Animals that lack a backbone
Sponges; simple, sessile animals that lack true tissues
Corals/Jellies/Hydras; animals with a distinctive body plan including a gastrovascular cavity with a single opening, serving as both mouth and anus.
A single invertebrate species that consists of a few thousand cells arranged in a double-layered plate, able to reproduce by fission or budding.
A microscopic animal consisting of thirteen segments covered in plates, with a retractable, spine-tipped mouth.
Flatworms with bilateral symmetry and a central nervous systems, though lacking a body cavity or circulatory organs.
Microscopic animals with specialized organ systems, including an alimentary canal, that feed microorganisms suspended in water.
Bryozoans; sessile animals that live in colonies and are covered by a tough exoskeleton.
Marine worms that live in tunnels in the seafloor, extending tentacles outside to trap food particles.
Lamp shells; mollusc-like animals with a unique stalk that anchors them to their substrate.
Proboscis/ribbon worms; worms that extend a unique proboscis to catch prey, and, like flatworms, lack a true coelom, though they also possess an alimentary canal
Worms possessing curved hooks located on the proboscis at the anterior end of the body, whose larvae develop in arthropods and adults live in vertebrates, some manipulating their hosts in certain ways.
Diploblastic, early-diverging animals similar to cnidarians that possess a set of eight distinctive 'combs' of cilia that propel them through water, with the unique method of covering prey with sticky threads derived from specialized cells on the tentacles.
Animals possessing a soft body that in most species is covered by a hard shell.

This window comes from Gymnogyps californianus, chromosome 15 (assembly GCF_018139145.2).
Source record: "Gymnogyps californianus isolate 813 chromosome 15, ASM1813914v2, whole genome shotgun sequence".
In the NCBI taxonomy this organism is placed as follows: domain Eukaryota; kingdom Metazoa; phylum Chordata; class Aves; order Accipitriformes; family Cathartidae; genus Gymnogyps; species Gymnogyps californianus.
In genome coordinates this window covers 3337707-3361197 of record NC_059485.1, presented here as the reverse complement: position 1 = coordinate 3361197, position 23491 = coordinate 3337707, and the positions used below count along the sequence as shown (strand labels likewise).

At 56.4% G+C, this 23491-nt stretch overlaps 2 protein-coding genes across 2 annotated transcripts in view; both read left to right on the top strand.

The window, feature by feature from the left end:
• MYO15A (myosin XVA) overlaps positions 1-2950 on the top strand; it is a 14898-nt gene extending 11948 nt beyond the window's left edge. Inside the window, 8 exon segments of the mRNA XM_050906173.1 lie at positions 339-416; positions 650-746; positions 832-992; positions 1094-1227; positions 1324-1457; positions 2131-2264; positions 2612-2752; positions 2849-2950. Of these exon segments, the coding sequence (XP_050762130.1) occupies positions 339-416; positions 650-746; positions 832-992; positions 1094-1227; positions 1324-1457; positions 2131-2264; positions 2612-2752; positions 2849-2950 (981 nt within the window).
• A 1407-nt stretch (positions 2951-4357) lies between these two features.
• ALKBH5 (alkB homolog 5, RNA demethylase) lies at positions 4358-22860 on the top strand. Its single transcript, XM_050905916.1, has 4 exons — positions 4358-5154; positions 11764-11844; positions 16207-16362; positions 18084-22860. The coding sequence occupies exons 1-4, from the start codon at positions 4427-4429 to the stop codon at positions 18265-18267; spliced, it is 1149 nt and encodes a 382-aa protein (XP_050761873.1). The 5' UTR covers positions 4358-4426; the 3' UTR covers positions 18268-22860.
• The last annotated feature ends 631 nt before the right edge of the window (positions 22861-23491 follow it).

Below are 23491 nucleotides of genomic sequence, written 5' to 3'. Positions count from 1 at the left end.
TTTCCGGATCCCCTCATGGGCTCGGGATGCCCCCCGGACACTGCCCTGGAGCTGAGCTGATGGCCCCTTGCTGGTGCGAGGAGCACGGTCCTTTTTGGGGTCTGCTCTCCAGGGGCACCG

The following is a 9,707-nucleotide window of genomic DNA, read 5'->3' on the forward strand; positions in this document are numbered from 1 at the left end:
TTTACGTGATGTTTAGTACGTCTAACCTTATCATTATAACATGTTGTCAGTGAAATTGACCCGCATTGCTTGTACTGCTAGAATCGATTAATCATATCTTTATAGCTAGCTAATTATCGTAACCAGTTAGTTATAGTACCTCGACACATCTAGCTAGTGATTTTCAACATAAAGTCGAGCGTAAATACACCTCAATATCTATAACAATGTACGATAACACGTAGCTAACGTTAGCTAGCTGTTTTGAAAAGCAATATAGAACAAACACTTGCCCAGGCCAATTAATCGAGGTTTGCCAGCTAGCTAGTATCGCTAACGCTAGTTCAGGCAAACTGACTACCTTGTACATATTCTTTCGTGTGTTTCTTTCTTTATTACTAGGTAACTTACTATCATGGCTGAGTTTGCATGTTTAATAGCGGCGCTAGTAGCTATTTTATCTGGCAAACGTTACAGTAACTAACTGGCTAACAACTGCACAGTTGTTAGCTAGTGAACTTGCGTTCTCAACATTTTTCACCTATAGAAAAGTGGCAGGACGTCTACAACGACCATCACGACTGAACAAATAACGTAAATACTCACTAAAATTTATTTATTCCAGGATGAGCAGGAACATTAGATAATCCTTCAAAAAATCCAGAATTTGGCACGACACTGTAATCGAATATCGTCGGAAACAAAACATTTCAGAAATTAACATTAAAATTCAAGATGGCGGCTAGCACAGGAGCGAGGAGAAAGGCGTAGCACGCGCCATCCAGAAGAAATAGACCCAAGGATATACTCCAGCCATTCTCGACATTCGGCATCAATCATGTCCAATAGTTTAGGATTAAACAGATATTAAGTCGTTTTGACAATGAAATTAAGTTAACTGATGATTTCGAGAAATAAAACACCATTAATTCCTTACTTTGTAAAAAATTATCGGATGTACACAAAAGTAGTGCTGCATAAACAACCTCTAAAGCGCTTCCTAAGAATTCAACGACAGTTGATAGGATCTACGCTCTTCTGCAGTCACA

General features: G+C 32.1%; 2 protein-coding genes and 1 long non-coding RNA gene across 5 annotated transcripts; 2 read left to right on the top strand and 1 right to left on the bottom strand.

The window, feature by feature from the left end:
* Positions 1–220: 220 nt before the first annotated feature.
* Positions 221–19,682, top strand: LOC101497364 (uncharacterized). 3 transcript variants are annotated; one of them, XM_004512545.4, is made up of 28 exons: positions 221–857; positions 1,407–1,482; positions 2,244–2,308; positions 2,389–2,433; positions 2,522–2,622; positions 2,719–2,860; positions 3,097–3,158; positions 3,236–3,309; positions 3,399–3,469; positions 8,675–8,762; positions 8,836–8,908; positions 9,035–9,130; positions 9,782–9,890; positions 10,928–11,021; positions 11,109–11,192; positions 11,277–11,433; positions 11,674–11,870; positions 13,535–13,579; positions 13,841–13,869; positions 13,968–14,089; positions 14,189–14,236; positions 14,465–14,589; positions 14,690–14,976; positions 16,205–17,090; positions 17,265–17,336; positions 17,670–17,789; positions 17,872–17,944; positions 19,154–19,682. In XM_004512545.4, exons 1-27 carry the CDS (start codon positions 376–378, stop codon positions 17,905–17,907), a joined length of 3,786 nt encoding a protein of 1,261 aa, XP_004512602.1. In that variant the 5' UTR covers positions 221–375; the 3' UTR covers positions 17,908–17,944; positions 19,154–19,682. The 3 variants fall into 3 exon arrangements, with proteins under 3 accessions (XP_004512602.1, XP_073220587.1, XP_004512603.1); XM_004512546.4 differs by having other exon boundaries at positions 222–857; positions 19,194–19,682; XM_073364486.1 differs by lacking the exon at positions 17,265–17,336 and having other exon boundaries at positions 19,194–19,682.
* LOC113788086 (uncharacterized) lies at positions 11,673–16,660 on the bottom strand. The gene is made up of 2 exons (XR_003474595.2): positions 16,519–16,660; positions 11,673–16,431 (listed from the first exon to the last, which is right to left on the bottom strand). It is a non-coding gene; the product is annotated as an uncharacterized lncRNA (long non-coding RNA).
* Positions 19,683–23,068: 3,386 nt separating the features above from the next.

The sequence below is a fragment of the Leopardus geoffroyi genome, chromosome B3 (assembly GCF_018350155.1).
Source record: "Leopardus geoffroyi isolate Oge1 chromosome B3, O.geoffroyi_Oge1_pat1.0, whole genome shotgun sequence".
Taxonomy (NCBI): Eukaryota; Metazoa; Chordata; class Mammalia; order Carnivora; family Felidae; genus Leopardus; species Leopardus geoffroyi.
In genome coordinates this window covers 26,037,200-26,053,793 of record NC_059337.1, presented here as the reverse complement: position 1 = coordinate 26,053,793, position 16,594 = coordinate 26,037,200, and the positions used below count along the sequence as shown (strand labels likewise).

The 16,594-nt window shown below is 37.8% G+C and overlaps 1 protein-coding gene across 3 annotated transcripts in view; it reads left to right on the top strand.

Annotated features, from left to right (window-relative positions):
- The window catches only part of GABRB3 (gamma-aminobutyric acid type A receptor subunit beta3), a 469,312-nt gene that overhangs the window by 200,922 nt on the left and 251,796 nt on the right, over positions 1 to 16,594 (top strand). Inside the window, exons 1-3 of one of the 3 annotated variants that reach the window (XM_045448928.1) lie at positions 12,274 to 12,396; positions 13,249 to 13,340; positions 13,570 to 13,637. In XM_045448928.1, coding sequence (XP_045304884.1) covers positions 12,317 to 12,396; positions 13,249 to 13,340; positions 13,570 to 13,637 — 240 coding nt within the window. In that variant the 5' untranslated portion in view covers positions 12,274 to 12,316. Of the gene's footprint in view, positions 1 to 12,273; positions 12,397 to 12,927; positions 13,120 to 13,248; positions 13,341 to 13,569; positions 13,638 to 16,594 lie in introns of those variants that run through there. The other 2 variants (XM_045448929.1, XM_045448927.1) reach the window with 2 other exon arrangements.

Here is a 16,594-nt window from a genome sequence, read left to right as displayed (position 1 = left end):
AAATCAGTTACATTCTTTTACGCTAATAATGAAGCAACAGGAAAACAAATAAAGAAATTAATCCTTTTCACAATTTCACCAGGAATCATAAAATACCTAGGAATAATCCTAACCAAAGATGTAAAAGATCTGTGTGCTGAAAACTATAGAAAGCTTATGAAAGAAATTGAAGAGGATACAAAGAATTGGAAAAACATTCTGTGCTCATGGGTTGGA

Segmented worms that are distinguishable by their unique body segmentation.
Microscopic animals that inhabit the deep-sea bottom, able to telescope its head, neck, and thorax in out of a lorica, a pocket formed by six plates surrounding the abdomen.
Worms with a large, rounded proboscis at the anterior end, that were possibly the major predators of the Cambrian period.
Roundworms; Enormously abundant parasitic worms with a tough cuticle that coats the body.
The vast majority of known animals, possessing a segmented exoskeleton and jointed appendages.
A tiny, vase-shaped species with a unique body plan and reproductive cycle, in which males impregnate developing female embryos, who escape and settle on a lobster, releasing their offspring.
"Water Bears"; Microscopic animals with a rounded shape, stubby appendages, and a lumbering gait, that can survive extremely harsh conditions through entering dormancy.
Velvet worms; Humid-environment worms originating in the Cambrian explosion, possessing a fleshy antennae and several dozen pairs of saclike legs.